As the new home of BIG YAM Ad Agency, Sneaky Big Studios and several other YAM Holdings affiliates, each of the projects under this roof had its own consultant team and set of documents. h/dc held a total of four separate general contracts between the shell building, with two levels of underground parking and three major complicated tenant improvements (TIs). In August 2015, the post-tension concrete shell structure was already under construction and the h/dc team was challenged to implement a total coordination and document management strategy, since all three separate TI jobs (with three separate design and engineering teams) were combined under one permit.

Early on, says h/dc Senior Project Manager Eric Rogers, the team realized the coordination effort between four design and engineering teams was challenging: enter Kitchell’s in-house Virtual Construction (ViCon) team.

“Having the in-house tools to be able to manage a complex project like this was a great illustration of our services all working collaboratively,” Rogers said.

A digital scan of the building structure was overlaid into a BIM model, which had already eliminated conflicts. This brought even more issues and conflicts to resolution before they became costly delays, by bridging the gap between drawings/models and reality. Kitchell’s IT team was integral to the project, as SharePoint also played a major role in the simple management and coordination of information flow to the design teams and a long list of owner vendors.

As the project moved into construction, Bluebeam Studio became a very reliable and useful tool. A station was completely dedicated to the electronic management of the document set on-site, complete with a touch screen monitor. The document set was uploaded to a Bluebeam Studio session, so the project team could have access to the documents on both their desktops and iPads. In the studio session, drawings could be checked out and updated by anyone with access. The superintendents were able to post pictures of field conditions to the drawings.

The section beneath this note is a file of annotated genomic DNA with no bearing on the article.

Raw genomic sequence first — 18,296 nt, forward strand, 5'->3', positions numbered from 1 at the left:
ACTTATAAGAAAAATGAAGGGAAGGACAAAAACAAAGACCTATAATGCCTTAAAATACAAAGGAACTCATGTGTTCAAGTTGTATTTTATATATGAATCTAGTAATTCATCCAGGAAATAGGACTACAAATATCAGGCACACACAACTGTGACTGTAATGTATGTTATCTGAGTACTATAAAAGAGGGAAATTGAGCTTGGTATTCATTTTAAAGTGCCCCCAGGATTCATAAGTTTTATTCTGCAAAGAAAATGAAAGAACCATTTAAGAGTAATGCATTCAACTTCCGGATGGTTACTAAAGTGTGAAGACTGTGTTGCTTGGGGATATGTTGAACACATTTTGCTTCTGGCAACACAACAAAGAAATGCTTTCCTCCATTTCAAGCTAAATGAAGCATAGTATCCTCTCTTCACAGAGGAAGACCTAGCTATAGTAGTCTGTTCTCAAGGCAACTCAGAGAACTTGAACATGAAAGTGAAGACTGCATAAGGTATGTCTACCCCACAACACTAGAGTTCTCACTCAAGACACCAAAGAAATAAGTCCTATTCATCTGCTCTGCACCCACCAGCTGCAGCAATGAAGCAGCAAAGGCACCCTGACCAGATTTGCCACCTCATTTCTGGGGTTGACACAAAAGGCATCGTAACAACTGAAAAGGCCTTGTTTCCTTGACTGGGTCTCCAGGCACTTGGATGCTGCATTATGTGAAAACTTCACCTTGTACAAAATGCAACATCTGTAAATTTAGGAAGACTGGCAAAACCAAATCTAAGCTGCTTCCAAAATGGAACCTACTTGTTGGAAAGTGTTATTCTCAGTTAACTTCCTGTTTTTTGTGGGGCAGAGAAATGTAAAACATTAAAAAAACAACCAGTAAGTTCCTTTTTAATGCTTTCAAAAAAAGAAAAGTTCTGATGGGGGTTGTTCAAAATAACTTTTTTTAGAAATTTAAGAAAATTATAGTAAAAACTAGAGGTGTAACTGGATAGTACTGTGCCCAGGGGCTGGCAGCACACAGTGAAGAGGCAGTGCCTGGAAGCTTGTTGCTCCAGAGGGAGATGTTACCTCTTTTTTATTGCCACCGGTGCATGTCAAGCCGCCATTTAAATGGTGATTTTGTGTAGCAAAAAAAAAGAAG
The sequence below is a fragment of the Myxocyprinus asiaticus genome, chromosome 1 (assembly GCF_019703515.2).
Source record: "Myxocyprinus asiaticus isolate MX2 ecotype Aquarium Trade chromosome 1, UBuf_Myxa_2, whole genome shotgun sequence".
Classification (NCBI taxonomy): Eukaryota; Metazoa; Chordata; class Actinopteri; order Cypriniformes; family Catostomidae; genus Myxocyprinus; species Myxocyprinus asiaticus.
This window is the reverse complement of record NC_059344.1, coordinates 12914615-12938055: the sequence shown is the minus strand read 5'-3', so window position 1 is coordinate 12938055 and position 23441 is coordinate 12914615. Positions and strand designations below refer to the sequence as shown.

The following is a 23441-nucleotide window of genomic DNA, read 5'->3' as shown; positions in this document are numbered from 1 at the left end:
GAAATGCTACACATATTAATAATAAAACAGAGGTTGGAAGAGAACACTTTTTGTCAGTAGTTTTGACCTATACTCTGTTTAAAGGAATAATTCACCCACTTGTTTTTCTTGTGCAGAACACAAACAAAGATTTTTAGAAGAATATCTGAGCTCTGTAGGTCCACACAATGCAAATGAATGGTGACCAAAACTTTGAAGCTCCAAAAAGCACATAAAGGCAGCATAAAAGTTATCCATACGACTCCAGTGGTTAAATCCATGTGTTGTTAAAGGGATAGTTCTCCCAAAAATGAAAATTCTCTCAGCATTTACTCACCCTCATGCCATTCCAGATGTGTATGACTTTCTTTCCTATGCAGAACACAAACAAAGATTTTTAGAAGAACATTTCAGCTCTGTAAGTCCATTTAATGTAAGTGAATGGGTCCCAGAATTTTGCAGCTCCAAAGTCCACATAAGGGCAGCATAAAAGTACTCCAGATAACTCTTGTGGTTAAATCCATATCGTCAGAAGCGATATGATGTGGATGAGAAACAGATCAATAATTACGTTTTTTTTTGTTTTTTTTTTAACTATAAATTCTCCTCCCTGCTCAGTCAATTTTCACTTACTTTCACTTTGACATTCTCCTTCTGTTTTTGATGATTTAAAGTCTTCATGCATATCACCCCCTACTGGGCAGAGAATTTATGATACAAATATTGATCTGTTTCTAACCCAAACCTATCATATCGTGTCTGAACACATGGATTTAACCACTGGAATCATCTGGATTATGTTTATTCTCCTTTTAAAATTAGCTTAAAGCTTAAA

“As you can imagine, with this many designers and engineers all crossing paths in a single document set, tracking and coordination of changes was really important,” Rogers said.

By using a hyperlink function, the team was able to highlight the areas on a drawing that was revised and linked back to the document that made the revision. This saved the field personnel time by being able to reference the drawings and revisions without having to carry around a set of paper drawings or return to the trailers.


The need for real-time access to this information was critical. The team used iPads in the field for quick reference and access to the latest information and any relevant revisions being tracked in the electronic set. When a larger screen was needed, the site team and subcontractors used the document station to review the plans, enlarge details and generate further questions and clarifications on the fly. This kept decision-making moving along, and allowed for a marked-up screen shot to be attached to an RFI for response in real time. This constant communication flow reduced response time to the field for implementation.

When the time came for punch lists, the team again turned to Bluebeam Studio.

“A little time spent on establishing the punch document set and they were off,” Rogers said. “Bluebeam allows photos taken with your iPad to be tagged to the punch item on the plan. In most cases, this greatly reduced the ‘wandering’ for a subcontractor to find and correct the punch item.”

At the end of the project the team was able to include the fully posted set of electronic documents as part of the closeout manuals turned over to ownership.

Puzzle solved: while building value for project owners, teams and each other.